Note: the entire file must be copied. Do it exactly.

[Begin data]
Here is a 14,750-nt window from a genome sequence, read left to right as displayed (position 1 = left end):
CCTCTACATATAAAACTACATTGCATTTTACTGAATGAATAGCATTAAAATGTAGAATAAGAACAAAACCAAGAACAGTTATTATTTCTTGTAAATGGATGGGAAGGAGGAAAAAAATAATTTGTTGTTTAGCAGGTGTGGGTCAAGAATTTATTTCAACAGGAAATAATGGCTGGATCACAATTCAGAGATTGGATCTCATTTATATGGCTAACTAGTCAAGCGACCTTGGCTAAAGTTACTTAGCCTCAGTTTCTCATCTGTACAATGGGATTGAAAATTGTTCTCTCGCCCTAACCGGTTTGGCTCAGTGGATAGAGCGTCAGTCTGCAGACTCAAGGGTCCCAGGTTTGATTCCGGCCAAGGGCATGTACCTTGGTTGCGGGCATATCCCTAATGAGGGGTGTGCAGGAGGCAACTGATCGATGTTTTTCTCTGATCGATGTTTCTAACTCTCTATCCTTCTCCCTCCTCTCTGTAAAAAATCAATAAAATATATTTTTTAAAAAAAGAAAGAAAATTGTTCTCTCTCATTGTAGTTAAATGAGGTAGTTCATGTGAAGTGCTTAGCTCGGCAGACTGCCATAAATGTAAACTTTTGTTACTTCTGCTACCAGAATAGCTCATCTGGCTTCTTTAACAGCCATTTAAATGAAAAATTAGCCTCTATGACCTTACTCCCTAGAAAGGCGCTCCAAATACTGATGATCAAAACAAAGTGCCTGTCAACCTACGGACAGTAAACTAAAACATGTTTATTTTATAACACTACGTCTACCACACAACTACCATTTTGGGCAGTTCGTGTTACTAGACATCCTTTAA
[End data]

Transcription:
Here is a 14,750-nt window from a genome sequence, read left to right as displayed (position 1 = left end):
CCTCTACATATAAAACTACATTGCATTTTACTGAATGAATAGCATTAAAATGTAGAATAAGAACAAAACCAAGAACAGTTATTATTTCTTGTAAATGGATGGGAAGGAGGAAAAAAATAATTTGTTGTTTAGCAGGTGTGGGTCAAGAATTTATTTCAACAGGAAATAATGGCTGGATCACAATTCAGAGATTGGATCTCATTTATATGGCTAACTAGTCAAGCGACCTTGGCTAAAGTTACTTAGCCTCAGTTTCTCATCTGTACAATGGGATTGAAAATTGTTCTCTCGCCCTAACCGGTTTGGCTCAGTGGATAGAGCGTCAGTCTGCAGACTCAAGGGTCCCAGGTTTGATTCCGGCCAAGGGCATGTACCTTGGTTGCGGGCATATCCCTAATGAGGGGTGTGCAGGAGGCAACTGATCGATGTTTTTCTCTGATCGATGTTTCTAACTCTCTATCCTTCTCCCTCCTCTCTGTAAAAAATCAATAAAATATATTTTTTAAAAAAAGAAAGAAAATTGTTCTCTCTCATTGTAGTTAAATGAGGTAGTTCATGTGAAGTGCTTAGCTCGGCAGACTGCCATAAATGTAAACTTTTGTTACTTCTGCTACCAGAATAGCTCATCTGGCTTCTTTAACAGCCATTTAAATGAAAAATTAGCCTCTATGACCTTACTCCCTAGAAAGGCGCTCCAAATACTGATGATCAAAACAAAGTGCCTGTCAACCTACGGACAGTAAACTAAAACATGTTTATTTTATAACACTACGTCTACCACACAACTACCATTTTGGGCAGTTCGTGTTACTAGACATCCTTTAA